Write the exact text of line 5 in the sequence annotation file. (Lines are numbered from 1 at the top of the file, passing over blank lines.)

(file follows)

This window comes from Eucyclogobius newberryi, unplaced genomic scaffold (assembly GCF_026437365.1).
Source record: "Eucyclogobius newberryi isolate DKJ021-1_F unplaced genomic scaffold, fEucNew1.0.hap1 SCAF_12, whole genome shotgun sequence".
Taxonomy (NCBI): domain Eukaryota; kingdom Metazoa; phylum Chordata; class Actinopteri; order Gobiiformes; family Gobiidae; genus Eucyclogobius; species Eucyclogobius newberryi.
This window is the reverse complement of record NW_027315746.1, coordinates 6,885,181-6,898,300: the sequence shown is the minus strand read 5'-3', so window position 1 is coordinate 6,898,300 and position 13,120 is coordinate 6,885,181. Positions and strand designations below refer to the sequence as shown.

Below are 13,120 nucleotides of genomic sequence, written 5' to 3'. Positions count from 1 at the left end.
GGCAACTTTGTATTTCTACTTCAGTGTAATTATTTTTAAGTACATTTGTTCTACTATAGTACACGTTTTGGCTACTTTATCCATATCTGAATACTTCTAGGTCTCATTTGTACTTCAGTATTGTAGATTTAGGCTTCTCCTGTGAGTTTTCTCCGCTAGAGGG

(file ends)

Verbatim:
Below are 13,120 nucleotides of genomic sequence, written 5' to 3'. Positions count from 1 at the left end.